3002_01021048If you teach or think a lot about digital citizenship, take a few minutes to get acquainted with Connecting Wisely in the Digital Age. This new book is simple yet powerful, with content and context for adults who seek to support and mentor 21st Century digital kids. The goal is to help children develop a deeper understanding about the responsibilities that accompany their connected lives.

Authors Devorah Heitner, PhD, and Karen Jacobson, MAbase their book on a singular premise — that the 21 activities introduced in their book, when facilitated by imaginative adults, will make a positive difference in kids’ daily online lives. With its flexibility and its focus on adults as connected world coaches and mentors (not lecturers), Connecting Wisely stands head and shoulders above many other curricula in this category.                 Continue reading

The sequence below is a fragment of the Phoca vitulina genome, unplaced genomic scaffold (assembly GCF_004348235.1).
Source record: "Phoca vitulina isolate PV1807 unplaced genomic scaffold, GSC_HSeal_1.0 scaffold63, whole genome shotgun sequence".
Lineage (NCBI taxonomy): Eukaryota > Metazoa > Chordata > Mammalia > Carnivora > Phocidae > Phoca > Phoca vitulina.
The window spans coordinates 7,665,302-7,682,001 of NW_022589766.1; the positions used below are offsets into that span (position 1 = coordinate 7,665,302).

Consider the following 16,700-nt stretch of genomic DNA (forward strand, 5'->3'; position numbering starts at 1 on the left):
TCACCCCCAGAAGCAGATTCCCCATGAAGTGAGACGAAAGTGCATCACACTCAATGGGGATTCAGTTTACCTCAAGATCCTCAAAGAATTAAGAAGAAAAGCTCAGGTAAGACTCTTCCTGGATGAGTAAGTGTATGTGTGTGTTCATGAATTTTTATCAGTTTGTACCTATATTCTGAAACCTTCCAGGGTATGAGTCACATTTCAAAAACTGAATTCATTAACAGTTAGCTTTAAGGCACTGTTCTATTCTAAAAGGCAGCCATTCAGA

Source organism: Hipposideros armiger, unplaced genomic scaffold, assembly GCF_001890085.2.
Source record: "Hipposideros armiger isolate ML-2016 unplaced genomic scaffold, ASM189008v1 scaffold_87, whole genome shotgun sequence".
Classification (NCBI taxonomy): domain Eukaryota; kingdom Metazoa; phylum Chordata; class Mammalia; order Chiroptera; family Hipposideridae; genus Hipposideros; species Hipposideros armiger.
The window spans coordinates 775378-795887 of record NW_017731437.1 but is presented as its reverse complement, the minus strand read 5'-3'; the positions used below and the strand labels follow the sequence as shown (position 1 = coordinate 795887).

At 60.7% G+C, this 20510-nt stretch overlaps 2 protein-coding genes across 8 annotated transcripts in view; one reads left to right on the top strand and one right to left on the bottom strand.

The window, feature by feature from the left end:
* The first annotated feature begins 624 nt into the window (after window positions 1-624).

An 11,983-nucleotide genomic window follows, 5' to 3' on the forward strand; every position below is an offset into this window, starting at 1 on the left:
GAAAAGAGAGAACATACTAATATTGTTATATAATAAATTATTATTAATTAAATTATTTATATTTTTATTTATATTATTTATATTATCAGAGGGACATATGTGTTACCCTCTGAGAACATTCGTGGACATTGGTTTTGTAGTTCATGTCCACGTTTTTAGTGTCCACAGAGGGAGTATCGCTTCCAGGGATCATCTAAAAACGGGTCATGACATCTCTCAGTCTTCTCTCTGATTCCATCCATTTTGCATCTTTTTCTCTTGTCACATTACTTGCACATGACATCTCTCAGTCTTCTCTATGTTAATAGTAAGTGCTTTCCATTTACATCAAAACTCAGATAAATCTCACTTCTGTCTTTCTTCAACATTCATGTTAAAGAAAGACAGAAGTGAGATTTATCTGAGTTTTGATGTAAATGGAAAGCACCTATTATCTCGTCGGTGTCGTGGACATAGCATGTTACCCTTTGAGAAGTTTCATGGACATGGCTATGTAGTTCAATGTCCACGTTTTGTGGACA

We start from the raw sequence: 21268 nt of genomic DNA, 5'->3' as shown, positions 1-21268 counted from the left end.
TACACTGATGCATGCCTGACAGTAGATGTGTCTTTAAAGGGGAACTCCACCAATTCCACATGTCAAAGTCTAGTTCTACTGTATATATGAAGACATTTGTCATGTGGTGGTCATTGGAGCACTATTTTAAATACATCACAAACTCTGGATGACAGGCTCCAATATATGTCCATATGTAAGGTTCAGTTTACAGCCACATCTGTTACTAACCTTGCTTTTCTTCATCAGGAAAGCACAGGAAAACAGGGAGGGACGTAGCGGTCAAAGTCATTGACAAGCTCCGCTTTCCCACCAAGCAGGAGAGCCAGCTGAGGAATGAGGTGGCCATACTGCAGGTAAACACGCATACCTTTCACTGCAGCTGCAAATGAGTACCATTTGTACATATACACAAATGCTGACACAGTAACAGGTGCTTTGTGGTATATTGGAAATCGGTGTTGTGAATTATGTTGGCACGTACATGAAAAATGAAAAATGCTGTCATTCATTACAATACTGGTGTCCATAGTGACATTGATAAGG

Needed: Ongoing Social Media Conversations About Image Sharing

using smartponesIf your children are using or begging to use  InstagramSnapchat, Vineor the many other apps on their digital devices that share media, it’s time to get serious about conversations on social media and image sharing. Moreover, many other digital device apps exist or suddenly appear that also encourage sharing. (Check out my post that demonstrates just how apps multiply and catch on with kids.)

Sharing apps make users, especially young people, feel like they can have and keep secrets with their friends. Children, and adults, too, like the apps because they claim to offer a modicum privacy and because any media that they share will self-destruct within a few seconds. Voilà – it’s disappeared!

Continue reading